Okay, I'm going to go way out on a limb here and make an upset prediction for the November election: the Republican candidate in Connecticut will beat Attorney General Richard Blumenthal. Everyone considers Blumenthal a lock at this point, but I've noticed in his first few media appearances that he is bland, boring, and noncommittal.
It reminds me of a similar race for governor of Oregon in 1990. There, another Harvard-educated state AG, Republican Dave Frohnmayer, was poised to be anointed governor. It was a slam dunk. Everyone loved Dave. He had massive cross-party appeal. He was smart, pragmatic, etc etc. Everyone thought election day was a mere formality, including Frohnmayer, who ran a listless, diffident campaign. On election day, he lost to a non-entity the Democrats put up as a sacrificial lamb. (I can't even remember now who it was--Barbara Franklin maybe?). I'm guessing the same dynamic may play out in Connecticut this year, especially if the bland Blumenthal runs a defensive campaign (defensive of Obama, etc), which is likely.
Footnote: The Oregon governorship came open in 1990 as a result of the surprise decision of first-term governor and political powerhouse Neil Goldschmidt not to seek a second term. We learned 15 years later that his decision was the result of a hidden scandal: he had been sleeping with his 14-year old babysitter. Stepping down kept it under wraps for more than a decade, but it finally came to light. But even this was a lesson in media bias: The Portland Oregonian newspaper had the story, but sat on it for several days out of their favoritism for Goldschmidt, and only published it when an alternative weekly got hold of the story and threatened their scoop. And even then, they referred to to Goldschmidt's acts as "an affair."
I had forgotten the names Neil Goldschmidt, David Frohnmayer and Barbara Roberts, the Democrat elected governor of Oregon in 1990. Never, having lived in Oregon, I also was unaware of the skeleton in the closet that ended Goldschmidt's political career. (A good, though disturbing, account is available here: https://wweek.com/editorial/3028/5091/.)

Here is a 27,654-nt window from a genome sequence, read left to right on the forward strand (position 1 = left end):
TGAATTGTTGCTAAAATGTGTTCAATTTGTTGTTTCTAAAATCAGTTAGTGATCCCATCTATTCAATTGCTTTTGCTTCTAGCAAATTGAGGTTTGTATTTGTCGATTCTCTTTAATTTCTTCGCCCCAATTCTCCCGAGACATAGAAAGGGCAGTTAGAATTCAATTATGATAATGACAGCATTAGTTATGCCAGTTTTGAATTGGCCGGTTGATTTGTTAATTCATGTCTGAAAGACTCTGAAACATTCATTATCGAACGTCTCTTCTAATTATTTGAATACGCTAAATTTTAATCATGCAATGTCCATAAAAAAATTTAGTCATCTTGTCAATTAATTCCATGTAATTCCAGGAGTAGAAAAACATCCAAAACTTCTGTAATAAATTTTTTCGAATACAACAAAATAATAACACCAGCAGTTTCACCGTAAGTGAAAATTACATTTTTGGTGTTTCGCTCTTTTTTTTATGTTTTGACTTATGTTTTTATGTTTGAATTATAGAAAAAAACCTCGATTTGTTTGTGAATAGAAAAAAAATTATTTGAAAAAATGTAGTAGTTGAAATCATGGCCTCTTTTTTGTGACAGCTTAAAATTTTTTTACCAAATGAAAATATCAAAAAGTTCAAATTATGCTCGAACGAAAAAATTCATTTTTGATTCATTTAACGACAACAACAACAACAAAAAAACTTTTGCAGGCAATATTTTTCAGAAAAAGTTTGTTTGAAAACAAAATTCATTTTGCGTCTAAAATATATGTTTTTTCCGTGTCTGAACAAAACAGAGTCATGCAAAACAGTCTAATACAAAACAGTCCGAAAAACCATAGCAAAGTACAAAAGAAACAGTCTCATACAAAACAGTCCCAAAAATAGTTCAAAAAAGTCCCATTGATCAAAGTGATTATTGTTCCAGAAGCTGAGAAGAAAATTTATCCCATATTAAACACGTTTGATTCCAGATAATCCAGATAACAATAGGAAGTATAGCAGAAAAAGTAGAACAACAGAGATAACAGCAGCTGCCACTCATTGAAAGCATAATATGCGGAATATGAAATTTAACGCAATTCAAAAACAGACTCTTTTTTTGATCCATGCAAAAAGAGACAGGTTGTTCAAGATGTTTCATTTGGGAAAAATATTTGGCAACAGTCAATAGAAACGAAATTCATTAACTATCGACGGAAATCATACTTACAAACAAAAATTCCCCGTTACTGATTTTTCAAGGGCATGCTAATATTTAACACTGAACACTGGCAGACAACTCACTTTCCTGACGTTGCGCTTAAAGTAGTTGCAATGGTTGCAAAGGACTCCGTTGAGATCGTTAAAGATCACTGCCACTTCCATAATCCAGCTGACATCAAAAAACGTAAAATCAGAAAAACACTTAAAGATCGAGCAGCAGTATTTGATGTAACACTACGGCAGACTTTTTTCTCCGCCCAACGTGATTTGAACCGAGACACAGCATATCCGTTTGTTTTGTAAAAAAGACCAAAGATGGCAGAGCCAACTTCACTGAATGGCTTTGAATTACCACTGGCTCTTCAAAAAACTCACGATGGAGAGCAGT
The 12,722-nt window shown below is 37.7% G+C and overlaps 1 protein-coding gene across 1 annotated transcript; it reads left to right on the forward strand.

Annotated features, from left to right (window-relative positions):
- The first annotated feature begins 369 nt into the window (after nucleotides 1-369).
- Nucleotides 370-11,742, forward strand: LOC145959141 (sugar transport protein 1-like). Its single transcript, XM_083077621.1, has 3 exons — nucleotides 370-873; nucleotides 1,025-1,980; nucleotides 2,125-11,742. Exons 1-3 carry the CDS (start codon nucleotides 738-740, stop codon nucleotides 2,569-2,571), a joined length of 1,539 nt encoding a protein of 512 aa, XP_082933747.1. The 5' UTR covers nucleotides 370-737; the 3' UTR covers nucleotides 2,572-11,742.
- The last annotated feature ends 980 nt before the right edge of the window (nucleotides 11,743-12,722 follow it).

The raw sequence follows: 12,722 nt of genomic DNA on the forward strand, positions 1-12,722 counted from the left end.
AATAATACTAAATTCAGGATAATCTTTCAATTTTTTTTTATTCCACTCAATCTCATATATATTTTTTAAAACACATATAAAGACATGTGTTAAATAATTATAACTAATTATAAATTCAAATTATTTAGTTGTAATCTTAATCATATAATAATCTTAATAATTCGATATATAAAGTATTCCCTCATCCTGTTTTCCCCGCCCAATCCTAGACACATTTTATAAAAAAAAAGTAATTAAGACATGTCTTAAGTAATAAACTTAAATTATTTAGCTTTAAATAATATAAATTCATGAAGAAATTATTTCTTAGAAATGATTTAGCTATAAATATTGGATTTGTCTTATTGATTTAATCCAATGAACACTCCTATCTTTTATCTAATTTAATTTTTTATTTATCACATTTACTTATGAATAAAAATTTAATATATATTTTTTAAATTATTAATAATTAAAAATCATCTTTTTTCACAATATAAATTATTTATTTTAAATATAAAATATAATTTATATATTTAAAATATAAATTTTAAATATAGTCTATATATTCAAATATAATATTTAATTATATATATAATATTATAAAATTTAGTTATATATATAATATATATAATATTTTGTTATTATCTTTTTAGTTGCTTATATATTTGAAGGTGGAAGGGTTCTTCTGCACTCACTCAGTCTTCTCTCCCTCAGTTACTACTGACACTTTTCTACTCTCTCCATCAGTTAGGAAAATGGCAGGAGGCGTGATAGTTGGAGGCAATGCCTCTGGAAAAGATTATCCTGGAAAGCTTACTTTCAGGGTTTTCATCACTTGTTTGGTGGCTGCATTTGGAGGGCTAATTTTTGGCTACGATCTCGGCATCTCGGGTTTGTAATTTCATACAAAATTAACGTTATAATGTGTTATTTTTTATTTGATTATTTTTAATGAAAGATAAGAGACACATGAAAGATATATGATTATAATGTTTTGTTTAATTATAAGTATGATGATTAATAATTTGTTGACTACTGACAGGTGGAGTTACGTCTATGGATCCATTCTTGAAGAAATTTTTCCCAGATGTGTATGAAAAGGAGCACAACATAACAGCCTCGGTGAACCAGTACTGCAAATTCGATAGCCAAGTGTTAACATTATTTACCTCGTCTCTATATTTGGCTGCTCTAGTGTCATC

The failure of Oregon's journalists to pursue this story seems akin to the failure of national political journalists to pursue or believe the stories about John Edwards that emerged in 2007 and 2008, which Steve discussed yesterday. Journalists rarely express doubts about whether they possess the integrity, competence and legitimate democratic authority to vet politicians, steering the voters toward some who deserve serious consideration for higher office, and away from others who don't. What both episodes remind us is that although many journalists take themselves very seriously, they don't take their democratic responsibilities seriously at all, and are cavalier and brazen about playing favorites, judging politicians they like leniently and those they disagree with or dislike harshly. The majority of the politicians assisted by this flexible scoring system are liberal Democrats, and the majority harmed by it are conservative Republicans.
I'd like to correct several errors in your account of Oregon history:
First, Barbara Roberts (not Franklin) was far from a non-entity or sacrificial lamb. She was a popular Secretary-of-State, who had married into a political dynasty whose name practically guaranteed electoral success in Oregon. Nonetheless, she probably would've lost if not for a third party, right wing candidate who siphoned votes away from Frohnmayer.
Second, as the Oregonian's source of the Goldschmidt story, I can tell you that they "sat on it" not for "several days" but for five months, until they were indeed scooped by Willamette Week. The reporter, Nigel Jaquiss, subsequently won the Pulitzer Prize for investigative journalism.
Third, then 35-year-old Neil Goldschmidt did not "sleep" with a 14-year-old, nor did he "molest" her, or any other watered down euphemism. He repeatedly raped her over the course of three years.
One more point: The Oregonian's journalistic malpractice had nothing to do with left versus right, Democrat versus Republican. It was the result of a combination of incompetence and a top down newsroom culture that favors those in power.
Willamette Week, which outed Goldschmidt, is a liberal newspaper.